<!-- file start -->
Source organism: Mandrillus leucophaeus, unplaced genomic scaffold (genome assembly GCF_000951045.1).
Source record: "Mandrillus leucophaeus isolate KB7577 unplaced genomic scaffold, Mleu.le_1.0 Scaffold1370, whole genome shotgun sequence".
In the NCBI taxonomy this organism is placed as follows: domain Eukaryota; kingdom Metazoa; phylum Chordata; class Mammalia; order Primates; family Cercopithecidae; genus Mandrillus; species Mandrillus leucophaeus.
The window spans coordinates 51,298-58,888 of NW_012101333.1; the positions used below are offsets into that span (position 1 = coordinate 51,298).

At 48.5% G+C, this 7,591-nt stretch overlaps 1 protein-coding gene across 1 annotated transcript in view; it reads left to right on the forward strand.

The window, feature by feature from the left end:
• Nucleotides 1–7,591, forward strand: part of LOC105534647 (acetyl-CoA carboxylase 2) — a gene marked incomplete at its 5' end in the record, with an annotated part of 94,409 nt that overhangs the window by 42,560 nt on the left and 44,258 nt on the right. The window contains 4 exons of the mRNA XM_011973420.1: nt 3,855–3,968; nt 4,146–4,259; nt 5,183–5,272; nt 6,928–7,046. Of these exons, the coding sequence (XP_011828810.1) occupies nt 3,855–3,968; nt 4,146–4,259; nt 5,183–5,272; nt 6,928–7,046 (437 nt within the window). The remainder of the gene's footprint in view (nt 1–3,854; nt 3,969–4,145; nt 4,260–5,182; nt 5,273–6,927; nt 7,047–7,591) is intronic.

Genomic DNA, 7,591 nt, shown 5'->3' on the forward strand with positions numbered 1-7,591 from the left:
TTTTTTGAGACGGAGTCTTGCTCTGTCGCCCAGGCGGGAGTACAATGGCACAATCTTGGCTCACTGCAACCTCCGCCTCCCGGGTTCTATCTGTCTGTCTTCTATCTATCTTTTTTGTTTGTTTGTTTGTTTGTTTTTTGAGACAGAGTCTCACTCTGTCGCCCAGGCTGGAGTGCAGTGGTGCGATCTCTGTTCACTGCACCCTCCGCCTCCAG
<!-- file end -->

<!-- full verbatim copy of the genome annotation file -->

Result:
Source organism: Mandrillus leucophaeus, unplaced genomic scaffold (genome assembly GCF_000951045.1).
Source record: "Mandrillus leucophaeus isolate KB7577 unplaced genomic scaffold, Mleu.le_1.0 Scaffold1370, whole genome shotgun sequence".
In the NCBI taxonomy this organism is placed as follows: domain Eukaryota; kingdom Metazoa; phylum Chordata; class Mammalia; order Primates; family Cercopithecidae; genus Mandrillus; species Mandrillus leucophaeus.
The window spans coordinates 51,298-58,888 of NW_012101333.1; the positions used below are offsets into that span (position 1 = coordinate 51,298).

At 48.5% G+C, this 7,591-nt stretch overlaps 1 protein-coding gene across 1 annotated transcript in view; it reads left to right on the forward strand.

The window, feature by feature from the left end:
• Nucleotides 1–7,591, forward strand: part of LOC105534647 (acetyl-CoA carboxylase 2) — a gene marked incomplete at its 5' end in the record, with an annotated part of 94,409 nt that overhangs the window by 42,560 nt on the left and 44,258 nt on the right. The window contains 4 exons of the mRNA XM_011973420.1: nt 3,855–3,968; nt 4,146–4,259; nt 5,183–5,272; nt 6,928–7,046. Of these exons, the coding sequence (XP_011828810.1) occupies nt 3,855–3,968; nt 4,146–4,259; nt 5,183–5,272; nt 6,928–7,046 (437 nt within the window). The remainder of the gene's footprint in view (nt 1–3,854; nt 3,969–4,145; nt 4,260–5,182; nt 5,273–6,927; nt 7,047–7,591) is intronic.

Genomic DNA, 7,591 nt, shown 5'->3' on the forward strand with positions numbered 1-7,591 from the left:
TTTTTTGAGACGGAGTCTTGCTCTGTCGCCCAGGCGGGAGTACAATGGCACAATCTTGGCTCACTGCAACCTCCGCCTCCCGGGTTCTATCTGTCTGTCTTCTATCTATCTTTTTTGTTTGTTTGTTTGTTTGTTTTTTGAGACAGAGTCTCACTCTGTCGCCCAGGCTGGAGTGCAGTGGTGCGATCTCTGTTCACTGCACCCTCCGCCTCCAG